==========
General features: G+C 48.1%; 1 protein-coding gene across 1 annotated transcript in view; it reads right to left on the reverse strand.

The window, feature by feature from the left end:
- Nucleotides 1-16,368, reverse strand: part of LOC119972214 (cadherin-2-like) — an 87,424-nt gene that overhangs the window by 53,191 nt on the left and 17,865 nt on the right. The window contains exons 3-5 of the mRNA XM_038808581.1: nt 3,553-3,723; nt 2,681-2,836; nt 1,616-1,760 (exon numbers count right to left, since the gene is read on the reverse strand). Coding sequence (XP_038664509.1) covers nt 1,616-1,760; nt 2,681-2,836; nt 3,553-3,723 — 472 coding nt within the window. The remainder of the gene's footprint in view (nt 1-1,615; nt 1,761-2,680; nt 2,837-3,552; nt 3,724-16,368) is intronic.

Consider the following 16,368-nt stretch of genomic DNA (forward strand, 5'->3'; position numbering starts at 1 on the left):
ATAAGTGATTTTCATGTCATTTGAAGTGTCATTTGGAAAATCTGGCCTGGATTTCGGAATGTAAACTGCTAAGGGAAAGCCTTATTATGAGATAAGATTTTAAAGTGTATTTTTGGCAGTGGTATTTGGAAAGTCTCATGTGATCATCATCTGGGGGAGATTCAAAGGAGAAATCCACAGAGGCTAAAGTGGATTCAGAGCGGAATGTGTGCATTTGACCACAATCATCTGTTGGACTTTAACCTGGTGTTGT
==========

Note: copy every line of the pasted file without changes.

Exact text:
General features: G+C 48.1%; 1 protein-coding gene across 1 annotated transcript in view; it reads right to left on the reverse strand.

The window, feature by feature from the left end:
- Nucleotides 1-16,368, reverse strand: part of LOC119972214 (cadherin-2-like) — an 87,424-nt gene that overhangs the window by 53,191 nt on the left and 17,865 nt on the right. The window contains exons 3-5 of the mRNA XM_038808581.1: nt 3,553-3,723; nt 2,681-2,836; nt 1,616-1,760 (exon numbers count right to left, since the gene is read on the reverse strand). Coding sequence (XP_038664509.1) covers nt 1,616-1,760; nt 2,681-2,836; nt 3,553-3,723 — 472 coding nt within the window. The remainder of the gene's footprint in view (nt 1-1,615; nt 1,761-2,680; nt 2,837-3,552; nt 3,724-16,368) is intronic.

Consider the following 16,368-nt stretch of genomic DNA (forward strand, 5'->3'; position numbering starts at 1 on the left):
ATAAGTGATTTTCATGTCATTTGAAGTGTCATTTGGAAAATCTGGCCTGGATTTCGGAATGTAAACTGCTAAGGGAAAGCCTTATTATGAGATAAGATTTTAAAGTGTATTTTTGGCAGTGGTATTTGGAAAGTCTCATGTGATCATCATCTGGGGGAGATTCAAAGGAGAAATCCACAGAGGCTAAAGTGGATTCAGAGCGGAATGTGTGCATTTGACCACAATCATCTGTTGGACTTTAACCTGGTGTTGT